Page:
When this got no reply, I pointed out the alternatives. If Freya did not have an agency in place Haringey CCG would have to pay for emergency cover from paediatric nurses. Whereas a home care package of trained carers costs that tax payer something in the region of £2,000 – £2,500 a week, emergency cover by an agency with paediatric nurses could easily cost £800 a night (that’s £5,600 a week). If this could not be organised then the only option would be to put Freya in a hospice (£500 a night), though with school holidays approaching these tend to be fully booked up by families well in advance.
The final option that I pointed out to them was hospitalisation, though as Freya’s local hospital cannot admit her for lack of tracheostomy – ventilator competent staff our only option really would have been intensive care unit at a hospital; with a price tag to the tax payer of a well over thousand quid a night, this clearly makes least financial sense. Putting a medically complex kiddo who is relatively stable to a PICU just because the CCG can’t be bothered to do their job is simply stupidity to the highest degree; PICU beds are desperately needed for kids who are critically ill; it’s not a baby sitting service. And why, should we as a family have our lives turned upside down because someone did not fancy doing their job properly? Are our lives not difficult and complex enough without authorities failing their duty of care so blatantly?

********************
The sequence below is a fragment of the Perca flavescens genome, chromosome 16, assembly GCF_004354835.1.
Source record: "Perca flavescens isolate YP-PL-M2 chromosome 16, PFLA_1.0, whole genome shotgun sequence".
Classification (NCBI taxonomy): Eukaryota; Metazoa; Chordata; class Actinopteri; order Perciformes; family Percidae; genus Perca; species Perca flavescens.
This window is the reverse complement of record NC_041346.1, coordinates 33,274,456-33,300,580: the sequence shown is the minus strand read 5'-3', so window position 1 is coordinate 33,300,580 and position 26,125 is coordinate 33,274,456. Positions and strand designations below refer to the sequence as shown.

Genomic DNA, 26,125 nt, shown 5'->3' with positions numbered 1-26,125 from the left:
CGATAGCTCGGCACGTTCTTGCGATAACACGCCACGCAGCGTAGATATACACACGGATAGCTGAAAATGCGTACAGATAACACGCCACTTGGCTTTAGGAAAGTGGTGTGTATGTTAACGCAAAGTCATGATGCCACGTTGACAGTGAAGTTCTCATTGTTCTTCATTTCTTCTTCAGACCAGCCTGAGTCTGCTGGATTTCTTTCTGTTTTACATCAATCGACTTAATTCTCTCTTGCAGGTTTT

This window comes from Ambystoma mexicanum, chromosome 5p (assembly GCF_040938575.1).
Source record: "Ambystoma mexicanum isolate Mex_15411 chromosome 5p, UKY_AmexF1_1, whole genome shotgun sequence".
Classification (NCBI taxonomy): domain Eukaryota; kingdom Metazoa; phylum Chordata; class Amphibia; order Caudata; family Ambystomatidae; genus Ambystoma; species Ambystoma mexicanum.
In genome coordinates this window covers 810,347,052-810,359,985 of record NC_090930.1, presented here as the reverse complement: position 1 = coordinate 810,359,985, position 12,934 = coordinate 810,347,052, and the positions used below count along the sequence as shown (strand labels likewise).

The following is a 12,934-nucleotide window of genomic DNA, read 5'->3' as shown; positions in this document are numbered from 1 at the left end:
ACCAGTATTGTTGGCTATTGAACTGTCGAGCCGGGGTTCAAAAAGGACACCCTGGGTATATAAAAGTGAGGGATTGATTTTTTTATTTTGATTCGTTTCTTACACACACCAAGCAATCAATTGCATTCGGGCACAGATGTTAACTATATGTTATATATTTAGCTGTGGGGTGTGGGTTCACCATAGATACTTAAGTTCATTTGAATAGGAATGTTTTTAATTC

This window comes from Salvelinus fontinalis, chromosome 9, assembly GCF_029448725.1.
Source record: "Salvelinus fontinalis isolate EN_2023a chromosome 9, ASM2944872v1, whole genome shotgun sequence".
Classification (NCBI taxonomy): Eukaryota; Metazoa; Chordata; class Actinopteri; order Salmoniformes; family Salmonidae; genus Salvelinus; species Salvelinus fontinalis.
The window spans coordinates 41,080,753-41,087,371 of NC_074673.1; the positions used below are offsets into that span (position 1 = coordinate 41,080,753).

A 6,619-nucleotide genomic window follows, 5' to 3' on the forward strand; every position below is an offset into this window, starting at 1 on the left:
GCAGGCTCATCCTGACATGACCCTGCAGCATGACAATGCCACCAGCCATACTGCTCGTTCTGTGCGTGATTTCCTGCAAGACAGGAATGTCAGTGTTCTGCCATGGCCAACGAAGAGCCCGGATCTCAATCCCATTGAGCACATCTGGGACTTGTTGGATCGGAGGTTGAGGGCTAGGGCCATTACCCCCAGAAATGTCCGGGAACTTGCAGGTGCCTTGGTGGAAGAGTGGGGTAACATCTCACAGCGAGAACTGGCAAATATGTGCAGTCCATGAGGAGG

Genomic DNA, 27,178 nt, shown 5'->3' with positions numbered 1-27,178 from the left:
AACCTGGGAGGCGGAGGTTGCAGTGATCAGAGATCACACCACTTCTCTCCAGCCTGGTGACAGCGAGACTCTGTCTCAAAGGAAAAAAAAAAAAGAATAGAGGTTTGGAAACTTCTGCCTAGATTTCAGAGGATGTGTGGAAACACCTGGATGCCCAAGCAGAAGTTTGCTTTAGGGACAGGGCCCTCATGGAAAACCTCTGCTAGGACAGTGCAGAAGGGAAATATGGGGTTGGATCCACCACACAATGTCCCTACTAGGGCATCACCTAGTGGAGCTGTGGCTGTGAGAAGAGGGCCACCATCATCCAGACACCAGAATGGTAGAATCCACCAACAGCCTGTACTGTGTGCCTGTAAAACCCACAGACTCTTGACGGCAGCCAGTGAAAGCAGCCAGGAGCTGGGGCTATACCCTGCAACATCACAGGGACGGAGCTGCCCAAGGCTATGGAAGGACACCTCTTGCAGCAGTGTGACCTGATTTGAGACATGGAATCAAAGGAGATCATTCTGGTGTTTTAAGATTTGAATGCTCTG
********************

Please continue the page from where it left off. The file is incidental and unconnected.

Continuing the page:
So I was left with no other option than to lodge a formal complaint. After a couple of days there was some movement. The chap whose job it was (the one who in the past had been sending out letters by mistake and struggled to spell his own name wrong) was on holiday. He had just forgotten to switch on his out-of-office on, tell any of us as that he had buggered off or given any sort of handover to any of his colleagues.
Since then it has been very much of one step forward, two step back. I got told our allocated hours had been increased to 90. Then I got a call from someone from CCG telling me they weren’t, as they had not had the right people at the panel where this was discussed (I did ask the point of whether it was generally useful or prudent use of tax payers’ money to have panel meetings where decisions could not be made, but this remains unanswered). Mere 24 hours later I got another call telling me 90 hours term time stood, but the agency we had picked up from the list provided to us by the continuing care wasn’t the list to be used, so all the leg work I had completed already on their behalf was for nothing. But hey, which overworked stressed mother of a medically complex child with a life threatening condition does not enjoy spending hours on doing pointless work?